MEA Spokesperson Arindam Bagchi said that it is contrary to the Indian government’s policy to hire for a contract killing
Responding to the US Department of Justice’s charges against an Indian national that he worked with an Indian intelligence official in planning to allegedly kill Khalistan separatist Gurpatwant Singh Pannun in New York City, India on Thursday said it was a “matter of concern.”

“As regards the case against an individual that has been filed in a US court, allegedly linking him to an Indian official, this is a matter of concern. We have said, and let me reiterate, that this is also contrary to government policy,” Spokesperson of the Ministry of External Affairs Arindam Bagchi said.
“The nexus between organized crime, trafficking, gun running, and extremists at an international level is a serious issue for law enforcement agencies and organizations to consider, and it is precisely for that reason that a high-level enquiry committee has been constituted, and we will obviously be guided by its results,” he added.
The MEA spokesperson said, “During the course of discussions with the US on bilateral security cooperation, the US side shared some inputs pertaining to nexus between organized criminals, gun runners, terrorists, and other extremists. We take, of course, such inputs very seriously, and a high-level enquiry committee has been constituted to look into all the relevant aspects of the matter. And necessary follow-up action will be taken based on the findings of the enquiry committee.” He, however, declined to elaborate further, saying that no further information can be shared on such security matters.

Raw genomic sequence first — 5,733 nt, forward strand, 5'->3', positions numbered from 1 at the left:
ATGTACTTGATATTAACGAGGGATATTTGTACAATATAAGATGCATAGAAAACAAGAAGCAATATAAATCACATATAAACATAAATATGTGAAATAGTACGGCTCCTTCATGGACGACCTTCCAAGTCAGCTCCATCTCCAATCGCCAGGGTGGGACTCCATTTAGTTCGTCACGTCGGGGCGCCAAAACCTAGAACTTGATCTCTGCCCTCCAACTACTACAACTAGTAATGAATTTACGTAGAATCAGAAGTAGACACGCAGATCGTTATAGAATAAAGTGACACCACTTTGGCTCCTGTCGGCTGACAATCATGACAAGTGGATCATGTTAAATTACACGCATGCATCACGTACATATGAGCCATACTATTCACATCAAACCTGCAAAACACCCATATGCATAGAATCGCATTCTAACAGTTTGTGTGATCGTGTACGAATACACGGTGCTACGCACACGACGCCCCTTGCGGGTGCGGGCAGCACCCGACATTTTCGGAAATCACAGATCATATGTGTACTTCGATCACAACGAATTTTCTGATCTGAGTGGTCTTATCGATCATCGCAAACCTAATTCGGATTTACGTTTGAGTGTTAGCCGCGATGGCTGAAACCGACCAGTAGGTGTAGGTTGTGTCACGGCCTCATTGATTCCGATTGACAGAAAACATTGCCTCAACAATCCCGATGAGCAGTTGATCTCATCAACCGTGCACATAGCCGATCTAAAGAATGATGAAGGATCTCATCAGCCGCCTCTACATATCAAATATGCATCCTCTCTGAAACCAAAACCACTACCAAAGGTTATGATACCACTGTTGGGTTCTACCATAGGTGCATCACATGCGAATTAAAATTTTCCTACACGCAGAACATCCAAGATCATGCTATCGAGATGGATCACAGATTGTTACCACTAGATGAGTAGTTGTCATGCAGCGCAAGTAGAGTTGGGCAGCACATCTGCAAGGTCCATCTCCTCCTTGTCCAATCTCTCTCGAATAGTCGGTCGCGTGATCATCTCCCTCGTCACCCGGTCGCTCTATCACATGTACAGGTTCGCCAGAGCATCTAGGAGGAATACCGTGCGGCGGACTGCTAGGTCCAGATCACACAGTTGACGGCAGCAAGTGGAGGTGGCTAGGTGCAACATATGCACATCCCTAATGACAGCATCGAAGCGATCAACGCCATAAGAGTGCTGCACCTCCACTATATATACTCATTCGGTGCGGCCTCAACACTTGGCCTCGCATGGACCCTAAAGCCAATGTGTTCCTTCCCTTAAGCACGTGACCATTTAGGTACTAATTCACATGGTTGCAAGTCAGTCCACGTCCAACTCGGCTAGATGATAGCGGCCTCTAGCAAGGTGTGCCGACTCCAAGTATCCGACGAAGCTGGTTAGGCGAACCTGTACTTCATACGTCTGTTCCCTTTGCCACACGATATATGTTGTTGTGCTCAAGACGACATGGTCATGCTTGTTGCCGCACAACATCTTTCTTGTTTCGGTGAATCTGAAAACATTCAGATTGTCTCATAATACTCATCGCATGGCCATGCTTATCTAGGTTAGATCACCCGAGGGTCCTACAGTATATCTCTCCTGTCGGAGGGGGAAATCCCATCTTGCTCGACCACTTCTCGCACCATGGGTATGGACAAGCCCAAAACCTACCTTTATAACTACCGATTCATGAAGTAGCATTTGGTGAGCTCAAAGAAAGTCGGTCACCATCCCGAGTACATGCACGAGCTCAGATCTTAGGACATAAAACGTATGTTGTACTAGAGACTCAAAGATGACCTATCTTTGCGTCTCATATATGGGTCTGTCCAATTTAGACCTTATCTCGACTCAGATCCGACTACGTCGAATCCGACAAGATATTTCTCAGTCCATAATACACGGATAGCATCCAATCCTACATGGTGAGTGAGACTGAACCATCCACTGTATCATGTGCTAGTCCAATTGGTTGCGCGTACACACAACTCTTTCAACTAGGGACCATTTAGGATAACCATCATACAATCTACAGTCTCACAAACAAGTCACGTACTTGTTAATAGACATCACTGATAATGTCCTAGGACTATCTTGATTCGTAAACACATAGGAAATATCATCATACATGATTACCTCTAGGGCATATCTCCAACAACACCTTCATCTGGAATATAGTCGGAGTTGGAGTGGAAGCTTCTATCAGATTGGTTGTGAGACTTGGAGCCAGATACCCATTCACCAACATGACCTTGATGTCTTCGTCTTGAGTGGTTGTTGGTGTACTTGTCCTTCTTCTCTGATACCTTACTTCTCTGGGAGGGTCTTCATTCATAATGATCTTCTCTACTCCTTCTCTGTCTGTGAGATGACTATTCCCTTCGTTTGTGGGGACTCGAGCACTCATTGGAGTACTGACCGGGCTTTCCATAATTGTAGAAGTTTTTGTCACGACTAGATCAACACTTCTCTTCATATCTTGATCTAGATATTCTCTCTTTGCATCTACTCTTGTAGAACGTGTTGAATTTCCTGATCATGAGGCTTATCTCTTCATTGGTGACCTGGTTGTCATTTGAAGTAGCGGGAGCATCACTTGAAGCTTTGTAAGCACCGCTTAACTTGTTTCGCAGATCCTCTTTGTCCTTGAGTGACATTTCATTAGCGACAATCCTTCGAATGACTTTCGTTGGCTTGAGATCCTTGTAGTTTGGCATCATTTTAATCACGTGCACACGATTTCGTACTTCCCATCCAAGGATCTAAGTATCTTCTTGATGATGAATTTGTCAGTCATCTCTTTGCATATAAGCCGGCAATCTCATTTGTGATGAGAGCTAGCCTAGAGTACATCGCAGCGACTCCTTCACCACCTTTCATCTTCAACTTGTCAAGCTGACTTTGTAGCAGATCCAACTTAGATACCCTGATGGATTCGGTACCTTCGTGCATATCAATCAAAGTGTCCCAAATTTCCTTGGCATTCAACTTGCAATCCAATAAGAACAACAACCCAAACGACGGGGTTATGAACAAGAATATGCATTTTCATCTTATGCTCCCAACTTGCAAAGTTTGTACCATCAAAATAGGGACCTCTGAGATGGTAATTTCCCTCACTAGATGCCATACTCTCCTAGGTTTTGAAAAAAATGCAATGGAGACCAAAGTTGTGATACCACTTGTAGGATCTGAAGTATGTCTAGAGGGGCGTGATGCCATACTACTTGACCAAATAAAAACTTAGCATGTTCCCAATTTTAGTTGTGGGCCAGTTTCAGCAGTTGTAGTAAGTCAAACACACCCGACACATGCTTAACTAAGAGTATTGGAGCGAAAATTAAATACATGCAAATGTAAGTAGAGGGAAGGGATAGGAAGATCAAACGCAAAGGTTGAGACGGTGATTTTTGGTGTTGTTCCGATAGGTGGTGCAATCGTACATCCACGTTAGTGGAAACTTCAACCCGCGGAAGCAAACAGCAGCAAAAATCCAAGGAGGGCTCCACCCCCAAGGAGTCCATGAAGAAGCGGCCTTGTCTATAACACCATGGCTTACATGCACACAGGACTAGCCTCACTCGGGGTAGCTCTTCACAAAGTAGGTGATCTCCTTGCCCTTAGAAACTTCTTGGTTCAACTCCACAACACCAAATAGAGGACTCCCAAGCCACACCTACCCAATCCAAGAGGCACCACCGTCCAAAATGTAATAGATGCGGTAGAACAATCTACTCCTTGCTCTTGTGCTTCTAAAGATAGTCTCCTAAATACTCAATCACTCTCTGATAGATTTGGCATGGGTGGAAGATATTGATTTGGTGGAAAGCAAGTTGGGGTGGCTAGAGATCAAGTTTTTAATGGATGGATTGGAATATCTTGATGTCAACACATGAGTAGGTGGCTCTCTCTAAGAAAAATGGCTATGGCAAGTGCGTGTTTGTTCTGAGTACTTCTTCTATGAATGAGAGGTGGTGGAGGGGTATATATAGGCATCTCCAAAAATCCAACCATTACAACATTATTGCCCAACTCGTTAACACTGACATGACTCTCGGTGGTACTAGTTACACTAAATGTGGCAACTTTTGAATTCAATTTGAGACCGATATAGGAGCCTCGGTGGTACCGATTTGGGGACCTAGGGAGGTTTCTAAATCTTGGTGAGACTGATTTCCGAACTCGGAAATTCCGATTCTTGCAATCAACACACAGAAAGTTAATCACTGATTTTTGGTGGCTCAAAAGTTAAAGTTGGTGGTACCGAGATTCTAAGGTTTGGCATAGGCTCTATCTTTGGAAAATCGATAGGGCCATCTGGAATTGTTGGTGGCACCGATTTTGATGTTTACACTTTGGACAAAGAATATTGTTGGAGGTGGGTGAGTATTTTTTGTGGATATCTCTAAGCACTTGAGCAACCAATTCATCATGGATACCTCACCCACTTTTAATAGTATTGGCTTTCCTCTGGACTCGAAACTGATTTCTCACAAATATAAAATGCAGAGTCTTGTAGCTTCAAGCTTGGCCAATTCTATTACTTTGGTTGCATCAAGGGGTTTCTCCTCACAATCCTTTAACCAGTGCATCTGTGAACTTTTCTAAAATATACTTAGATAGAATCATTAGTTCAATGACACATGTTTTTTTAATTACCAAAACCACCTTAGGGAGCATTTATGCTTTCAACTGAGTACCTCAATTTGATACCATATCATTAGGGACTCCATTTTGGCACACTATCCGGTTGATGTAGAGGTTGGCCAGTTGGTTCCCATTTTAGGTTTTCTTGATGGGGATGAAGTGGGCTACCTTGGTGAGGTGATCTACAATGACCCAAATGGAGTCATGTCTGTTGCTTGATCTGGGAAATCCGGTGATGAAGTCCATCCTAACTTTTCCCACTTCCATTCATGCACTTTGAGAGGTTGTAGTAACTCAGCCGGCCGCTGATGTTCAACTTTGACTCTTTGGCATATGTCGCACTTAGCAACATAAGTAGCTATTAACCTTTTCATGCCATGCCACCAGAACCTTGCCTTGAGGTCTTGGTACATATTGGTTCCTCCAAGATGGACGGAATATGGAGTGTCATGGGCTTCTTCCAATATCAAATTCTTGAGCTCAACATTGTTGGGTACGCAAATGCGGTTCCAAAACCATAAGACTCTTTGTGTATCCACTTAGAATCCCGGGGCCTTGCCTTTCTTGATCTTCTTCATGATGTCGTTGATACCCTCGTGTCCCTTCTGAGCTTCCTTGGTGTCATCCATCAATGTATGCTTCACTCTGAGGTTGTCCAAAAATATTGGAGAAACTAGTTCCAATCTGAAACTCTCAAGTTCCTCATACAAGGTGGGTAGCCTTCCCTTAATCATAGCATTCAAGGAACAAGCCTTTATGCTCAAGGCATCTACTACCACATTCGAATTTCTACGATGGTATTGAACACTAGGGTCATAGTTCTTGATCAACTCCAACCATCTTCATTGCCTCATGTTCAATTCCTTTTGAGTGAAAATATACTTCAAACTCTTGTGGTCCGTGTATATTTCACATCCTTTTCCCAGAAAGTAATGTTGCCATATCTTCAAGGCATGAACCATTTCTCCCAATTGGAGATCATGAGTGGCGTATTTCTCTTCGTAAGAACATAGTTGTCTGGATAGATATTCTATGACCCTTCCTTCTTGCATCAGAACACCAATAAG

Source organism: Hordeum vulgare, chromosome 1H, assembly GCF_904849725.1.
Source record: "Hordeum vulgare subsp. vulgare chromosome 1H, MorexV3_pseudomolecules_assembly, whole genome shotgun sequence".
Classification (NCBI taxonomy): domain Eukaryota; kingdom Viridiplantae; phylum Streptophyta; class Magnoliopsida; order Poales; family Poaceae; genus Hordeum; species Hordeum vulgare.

The US Department of Justice in its indictment, released on Wednesday, accused an unnamed Indian intelligence official, referred to as CC-1, of masterminding the plot to kill the Khalistani separatist Pannun. It also alleged that the intelligence official enlisted an individual named Nikhil Gupta to hire a hitman for $100,000 in cash for the contract killing.
Regarding questions on Canada reiterating its allegation that Indian government agents were involved in the killing of Khalistan terrorist Hardeep Singh Nijjar in British Columbia, MEA Spokesperson Bagchi said, “In so far as Canada is concerned, we have said that they have consistently given space to anti-India extremists and their violence. And that is actually (at) the heart of the issue. Our diplomatic representatives in Canada have borne the brunt of this. So, we expect the government of Canada to live up to its obligations under the Vienna Convention on diplomatic relations. We have also seen interference by Canadian diplomats in our internal affairs.”